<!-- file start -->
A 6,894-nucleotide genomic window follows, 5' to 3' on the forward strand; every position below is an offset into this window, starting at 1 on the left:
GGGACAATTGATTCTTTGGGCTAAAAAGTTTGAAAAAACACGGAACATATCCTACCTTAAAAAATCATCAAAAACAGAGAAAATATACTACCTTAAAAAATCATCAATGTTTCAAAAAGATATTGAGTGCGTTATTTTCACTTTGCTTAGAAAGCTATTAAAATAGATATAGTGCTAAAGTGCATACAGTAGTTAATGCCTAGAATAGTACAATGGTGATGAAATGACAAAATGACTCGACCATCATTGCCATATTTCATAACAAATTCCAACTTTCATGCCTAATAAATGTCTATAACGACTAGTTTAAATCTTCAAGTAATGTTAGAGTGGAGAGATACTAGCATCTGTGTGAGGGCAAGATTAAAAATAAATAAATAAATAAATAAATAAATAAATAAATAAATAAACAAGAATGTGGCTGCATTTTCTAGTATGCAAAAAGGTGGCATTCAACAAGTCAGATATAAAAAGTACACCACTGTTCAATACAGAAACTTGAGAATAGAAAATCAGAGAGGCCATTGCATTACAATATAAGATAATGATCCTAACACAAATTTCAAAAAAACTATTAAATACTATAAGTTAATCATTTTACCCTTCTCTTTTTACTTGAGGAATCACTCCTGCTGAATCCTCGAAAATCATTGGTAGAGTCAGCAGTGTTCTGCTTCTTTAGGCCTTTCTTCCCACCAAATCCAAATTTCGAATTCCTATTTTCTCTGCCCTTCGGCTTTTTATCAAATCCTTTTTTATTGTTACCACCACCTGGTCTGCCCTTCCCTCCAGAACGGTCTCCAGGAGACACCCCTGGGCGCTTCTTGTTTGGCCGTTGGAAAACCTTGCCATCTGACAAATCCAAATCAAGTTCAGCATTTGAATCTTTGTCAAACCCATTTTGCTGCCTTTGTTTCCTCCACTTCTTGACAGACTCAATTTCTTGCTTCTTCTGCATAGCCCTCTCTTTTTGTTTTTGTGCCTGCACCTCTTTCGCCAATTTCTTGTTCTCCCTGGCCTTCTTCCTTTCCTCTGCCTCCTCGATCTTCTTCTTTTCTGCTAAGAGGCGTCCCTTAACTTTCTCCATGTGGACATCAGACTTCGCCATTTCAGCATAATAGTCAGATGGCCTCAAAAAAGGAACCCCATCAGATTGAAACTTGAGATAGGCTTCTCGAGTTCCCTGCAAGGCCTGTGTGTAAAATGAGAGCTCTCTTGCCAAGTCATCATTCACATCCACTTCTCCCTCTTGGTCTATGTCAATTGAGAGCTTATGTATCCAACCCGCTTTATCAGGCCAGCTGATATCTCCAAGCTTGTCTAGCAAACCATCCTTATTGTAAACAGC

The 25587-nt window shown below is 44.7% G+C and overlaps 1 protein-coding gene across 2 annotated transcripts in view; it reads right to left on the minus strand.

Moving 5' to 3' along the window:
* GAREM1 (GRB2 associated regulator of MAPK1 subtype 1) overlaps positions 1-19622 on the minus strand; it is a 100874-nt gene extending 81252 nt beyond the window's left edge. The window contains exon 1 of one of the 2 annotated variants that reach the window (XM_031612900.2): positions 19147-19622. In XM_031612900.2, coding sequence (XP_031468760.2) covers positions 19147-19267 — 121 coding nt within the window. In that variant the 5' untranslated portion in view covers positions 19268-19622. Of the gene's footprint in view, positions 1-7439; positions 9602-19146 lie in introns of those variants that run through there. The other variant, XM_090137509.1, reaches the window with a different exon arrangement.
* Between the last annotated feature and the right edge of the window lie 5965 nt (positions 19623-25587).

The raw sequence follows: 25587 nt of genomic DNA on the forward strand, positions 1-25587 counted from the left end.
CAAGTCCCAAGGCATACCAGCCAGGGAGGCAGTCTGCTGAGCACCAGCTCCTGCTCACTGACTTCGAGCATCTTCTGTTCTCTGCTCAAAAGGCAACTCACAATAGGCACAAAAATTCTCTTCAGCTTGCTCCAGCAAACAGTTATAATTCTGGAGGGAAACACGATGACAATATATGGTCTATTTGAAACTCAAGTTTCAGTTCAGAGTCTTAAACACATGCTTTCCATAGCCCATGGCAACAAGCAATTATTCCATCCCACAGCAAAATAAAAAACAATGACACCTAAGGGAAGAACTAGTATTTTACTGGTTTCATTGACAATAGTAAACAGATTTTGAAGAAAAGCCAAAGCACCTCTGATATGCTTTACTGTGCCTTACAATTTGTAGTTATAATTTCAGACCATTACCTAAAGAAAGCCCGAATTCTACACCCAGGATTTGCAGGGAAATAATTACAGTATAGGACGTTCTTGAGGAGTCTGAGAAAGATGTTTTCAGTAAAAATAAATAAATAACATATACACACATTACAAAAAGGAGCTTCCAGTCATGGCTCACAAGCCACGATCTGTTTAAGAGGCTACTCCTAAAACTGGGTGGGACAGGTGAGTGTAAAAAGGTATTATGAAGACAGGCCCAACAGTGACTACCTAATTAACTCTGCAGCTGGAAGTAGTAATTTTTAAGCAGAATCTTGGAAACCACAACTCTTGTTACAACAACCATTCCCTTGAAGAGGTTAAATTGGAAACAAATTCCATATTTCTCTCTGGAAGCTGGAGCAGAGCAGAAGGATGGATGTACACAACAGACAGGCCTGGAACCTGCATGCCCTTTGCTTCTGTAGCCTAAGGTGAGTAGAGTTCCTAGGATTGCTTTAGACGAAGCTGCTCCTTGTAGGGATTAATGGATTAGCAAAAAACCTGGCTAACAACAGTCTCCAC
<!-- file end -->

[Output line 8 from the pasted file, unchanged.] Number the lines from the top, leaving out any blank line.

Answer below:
CAAGTCCCAAGGCATACCAGCCAGGGAGGCAGTCTGCTGAGCACCAGCTCCTGCTCACTGACTTCGAGCATCTTCTGTTCTCTGCTCAAAAGGCAACTCACAATAGGCACAAAAATTCTCTTCAGCTTGCTCCAGCAAACAGTTATAATTCTGGAGGGAAACACGATGACAATATATGGTCTATTTGAAACTCAAGTTTCAGTTCAGAGTCTTAAACACATGCTTTCCATAGCCCATGGCAACAAGCAATTATTCCATCCCACAGCAAAATAAAAAACAATGACACCTAAGGGAAGAACTAGTATTTTACTGGTTTCATTGACAATAGTAAACAGATTTTGAAGAAAAGCCAAAGCACCTCTGATATGCTTTACTGTGCCTTACAATTTGTAGTTATAATTTCAGACCATTACCTAAAGAAAGCCCGAATTCTACACCCAGGATTTGCAGGGAAATAATTACAGTATAGGACGTTCTTGAGGAGTCTGAGAAAGATGTTTTCAGTAAAAATAAATAAATAACATATACACACATTACAAAAAGGAGCTTCCAGTCATGGCTCACAAGCCACGATCTGTTTAAGAGGCTACTCCTAAAACTGGGTGGGACAGGTGAGTGTAAAAAGGTATTATGAAGACAGGCCCAACAGTGACTACCTAATTAACTCTGCAGCTGGAAGTAGTAATTTTTAAGCAGAATCTTGGAAACCACAACTCTTGTTACAACAACCATTCCCTTGAAGAGGTTAAATTGGAAACAAATTCCATATTTCTCTCTGGAAGCTGGAGCAGAGCAGAAGGATGGATGTACACAACAGACAGGCCTGGAACCTGCATGCCCTTTGCTTCTGTAGCCTAAGGTGAGTAGAGTTCCTAGGATTGCTTTAGACGAAGCTGCTCCTTGTAGGGATTAATGGATTAGCAAAAAACCTGGCTAACAACAGTCTCCAC